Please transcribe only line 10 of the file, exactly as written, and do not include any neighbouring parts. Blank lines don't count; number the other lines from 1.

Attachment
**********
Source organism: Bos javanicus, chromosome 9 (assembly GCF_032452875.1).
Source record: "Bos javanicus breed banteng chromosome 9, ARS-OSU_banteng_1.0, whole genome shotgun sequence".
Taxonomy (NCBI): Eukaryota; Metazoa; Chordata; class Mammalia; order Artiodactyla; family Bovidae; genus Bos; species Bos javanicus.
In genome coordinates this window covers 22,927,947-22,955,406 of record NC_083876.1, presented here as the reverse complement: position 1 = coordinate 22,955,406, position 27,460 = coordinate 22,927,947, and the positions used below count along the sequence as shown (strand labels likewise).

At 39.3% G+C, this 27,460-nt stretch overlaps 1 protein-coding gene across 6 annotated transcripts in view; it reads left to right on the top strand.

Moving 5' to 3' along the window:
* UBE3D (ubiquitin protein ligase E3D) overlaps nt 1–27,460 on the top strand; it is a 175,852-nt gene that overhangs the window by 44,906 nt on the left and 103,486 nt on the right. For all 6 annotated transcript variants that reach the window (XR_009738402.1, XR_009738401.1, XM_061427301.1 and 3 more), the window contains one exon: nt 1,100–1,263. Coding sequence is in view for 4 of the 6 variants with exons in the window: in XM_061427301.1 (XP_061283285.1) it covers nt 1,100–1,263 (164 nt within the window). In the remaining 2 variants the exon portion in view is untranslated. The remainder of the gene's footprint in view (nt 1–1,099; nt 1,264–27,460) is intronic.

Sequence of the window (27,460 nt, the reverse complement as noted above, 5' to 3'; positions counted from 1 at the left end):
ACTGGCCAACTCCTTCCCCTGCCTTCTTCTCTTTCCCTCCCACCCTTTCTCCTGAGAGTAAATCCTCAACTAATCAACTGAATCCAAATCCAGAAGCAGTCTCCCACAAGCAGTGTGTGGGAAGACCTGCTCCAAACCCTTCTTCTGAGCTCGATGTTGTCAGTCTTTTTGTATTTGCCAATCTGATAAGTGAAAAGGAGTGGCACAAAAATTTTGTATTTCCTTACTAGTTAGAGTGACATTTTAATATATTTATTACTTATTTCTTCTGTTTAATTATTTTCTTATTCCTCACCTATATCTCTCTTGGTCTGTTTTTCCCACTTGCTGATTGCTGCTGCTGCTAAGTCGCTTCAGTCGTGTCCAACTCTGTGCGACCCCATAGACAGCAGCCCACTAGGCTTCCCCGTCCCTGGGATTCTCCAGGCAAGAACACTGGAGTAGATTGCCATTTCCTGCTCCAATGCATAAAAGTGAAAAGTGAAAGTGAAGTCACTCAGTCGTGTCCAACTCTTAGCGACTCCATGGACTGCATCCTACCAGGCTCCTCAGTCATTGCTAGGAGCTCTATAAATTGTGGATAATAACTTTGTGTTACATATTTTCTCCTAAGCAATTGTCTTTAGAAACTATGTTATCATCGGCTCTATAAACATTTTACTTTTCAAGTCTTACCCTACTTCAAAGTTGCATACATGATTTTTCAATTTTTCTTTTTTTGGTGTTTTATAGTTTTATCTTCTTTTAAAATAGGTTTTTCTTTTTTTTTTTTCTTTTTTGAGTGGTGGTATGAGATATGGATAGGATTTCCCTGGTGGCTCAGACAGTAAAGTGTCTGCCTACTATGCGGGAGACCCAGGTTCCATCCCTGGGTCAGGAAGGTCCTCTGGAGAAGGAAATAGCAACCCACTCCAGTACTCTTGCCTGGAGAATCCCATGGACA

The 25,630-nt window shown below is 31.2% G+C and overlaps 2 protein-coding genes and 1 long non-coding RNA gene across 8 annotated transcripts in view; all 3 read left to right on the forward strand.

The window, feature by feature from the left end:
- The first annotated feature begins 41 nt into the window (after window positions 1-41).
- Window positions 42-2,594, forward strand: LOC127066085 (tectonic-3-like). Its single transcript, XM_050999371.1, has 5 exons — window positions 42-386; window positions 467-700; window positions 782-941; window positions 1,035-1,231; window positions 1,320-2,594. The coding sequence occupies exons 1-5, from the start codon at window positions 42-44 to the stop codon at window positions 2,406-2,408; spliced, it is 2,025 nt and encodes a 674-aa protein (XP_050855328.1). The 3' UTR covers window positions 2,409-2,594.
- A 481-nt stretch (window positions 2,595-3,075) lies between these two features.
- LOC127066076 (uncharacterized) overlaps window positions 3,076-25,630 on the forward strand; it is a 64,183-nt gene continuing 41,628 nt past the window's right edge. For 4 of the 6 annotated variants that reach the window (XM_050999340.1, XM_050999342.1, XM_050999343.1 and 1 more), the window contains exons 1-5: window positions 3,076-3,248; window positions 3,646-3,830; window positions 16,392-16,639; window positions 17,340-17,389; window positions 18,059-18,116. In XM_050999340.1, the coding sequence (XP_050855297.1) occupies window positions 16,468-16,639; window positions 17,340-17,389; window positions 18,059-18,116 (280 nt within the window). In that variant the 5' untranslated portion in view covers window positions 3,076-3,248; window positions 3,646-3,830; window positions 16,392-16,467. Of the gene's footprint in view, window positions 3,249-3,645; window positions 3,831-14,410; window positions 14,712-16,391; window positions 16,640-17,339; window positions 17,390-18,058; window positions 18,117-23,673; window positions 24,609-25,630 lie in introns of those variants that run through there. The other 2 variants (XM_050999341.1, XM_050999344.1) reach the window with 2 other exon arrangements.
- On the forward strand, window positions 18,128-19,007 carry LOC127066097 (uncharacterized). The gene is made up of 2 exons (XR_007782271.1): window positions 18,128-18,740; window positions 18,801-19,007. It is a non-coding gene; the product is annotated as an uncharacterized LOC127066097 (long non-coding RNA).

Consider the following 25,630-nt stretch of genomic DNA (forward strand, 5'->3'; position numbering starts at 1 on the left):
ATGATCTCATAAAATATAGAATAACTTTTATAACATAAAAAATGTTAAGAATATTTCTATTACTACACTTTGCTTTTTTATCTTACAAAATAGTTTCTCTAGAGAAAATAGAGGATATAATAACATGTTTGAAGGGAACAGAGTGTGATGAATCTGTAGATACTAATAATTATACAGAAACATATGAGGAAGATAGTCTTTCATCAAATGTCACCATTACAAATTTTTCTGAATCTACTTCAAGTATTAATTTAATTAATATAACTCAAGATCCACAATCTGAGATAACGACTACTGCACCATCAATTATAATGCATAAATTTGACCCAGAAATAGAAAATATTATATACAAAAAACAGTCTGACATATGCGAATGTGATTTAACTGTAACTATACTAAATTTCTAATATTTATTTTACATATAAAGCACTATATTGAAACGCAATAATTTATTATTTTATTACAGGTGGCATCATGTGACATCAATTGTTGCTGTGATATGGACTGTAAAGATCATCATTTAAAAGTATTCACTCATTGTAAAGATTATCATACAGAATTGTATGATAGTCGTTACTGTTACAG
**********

The 25,630-nt window shown below is 31.2% G+C and overlaps 2 protein-coding genes and 1 long non-coding RNA gene across 8 annotated transcripts in view; all 3 read left to right on the forward strand.